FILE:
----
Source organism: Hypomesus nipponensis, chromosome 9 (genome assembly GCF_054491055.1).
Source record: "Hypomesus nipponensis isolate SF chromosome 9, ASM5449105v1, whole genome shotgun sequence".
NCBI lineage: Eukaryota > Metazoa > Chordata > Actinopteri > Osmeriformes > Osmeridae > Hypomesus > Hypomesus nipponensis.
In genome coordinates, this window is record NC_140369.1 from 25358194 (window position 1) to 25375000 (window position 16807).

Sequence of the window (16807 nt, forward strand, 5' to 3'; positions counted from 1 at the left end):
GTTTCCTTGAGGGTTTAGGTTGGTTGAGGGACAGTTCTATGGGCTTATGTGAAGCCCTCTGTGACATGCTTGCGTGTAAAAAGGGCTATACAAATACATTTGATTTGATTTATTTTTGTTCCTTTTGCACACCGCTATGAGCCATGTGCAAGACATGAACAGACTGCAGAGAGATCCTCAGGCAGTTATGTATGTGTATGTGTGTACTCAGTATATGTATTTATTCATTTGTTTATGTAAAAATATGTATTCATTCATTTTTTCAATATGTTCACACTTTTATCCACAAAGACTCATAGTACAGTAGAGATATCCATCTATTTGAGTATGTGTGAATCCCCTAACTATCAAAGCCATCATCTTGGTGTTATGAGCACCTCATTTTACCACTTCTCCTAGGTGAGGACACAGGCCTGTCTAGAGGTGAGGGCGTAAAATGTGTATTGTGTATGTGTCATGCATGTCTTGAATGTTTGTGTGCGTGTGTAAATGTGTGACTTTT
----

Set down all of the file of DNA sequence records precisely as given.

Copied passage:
Source organism: Hypomesus nipponensis, chromosome 9 (genome assembly GCF_054491055.1).
Source record: "Hypomesus nipponensis isolate SF chromosome 9, ASM5449105v1, whole genome shotgun sequence".
NCBI lineage: Eukaryota > Metazoa > Chordata > Actinopteri > Osmeriformes > Osmeridae > Hypomesus > Hypomesus nipponensis.
In genome coordinates, this window is record NC_140369.1 from 25358194 (window position 1) to 25375000 (window position 16807).

Sequence of the window (16807 nt, forward strand, 5' to 3'; positions counted from 1 at the left end):
GTTTCCTTGAGGGTTTAGGTTGGTTGAGGGACAGTTCTATGGGCTTATGTGAAGCCCTCTGTGACATGCTTGCGTGTAAAAAGGGCTATACAAATACATTTGATTTGATTTATTTTTGTTCCTTTTGCACACCGCTATGAGCCATGTGCAAGACATGAACAGACTGCAGAGAGATCCTCAGGCAGTTATGTATGTGTATGTGTGTACTCAGTATATGTATTTATTCATTTGTTTATGTAAAAATATGTATTCATTCATTTTTTCAATATGTTCACACTTTTATCCACAAAGACTCATAGTACAGTAGAGATATCCATCTATTTGAGTATGTGTGAATCCCCTAACTATCAAAGCCATCATCTTGGTGTTATGAGCACCTCATTTTACCACTTCTCCTAGGTGAGGACACAGGCCTGTCTAGAGGTGAGGGCGTAAAATGTGTATTGTGTATGTGTCATGCATGTCTTGAATGTTTGTGTGCGTGTGTAAATGTGTGACTTTT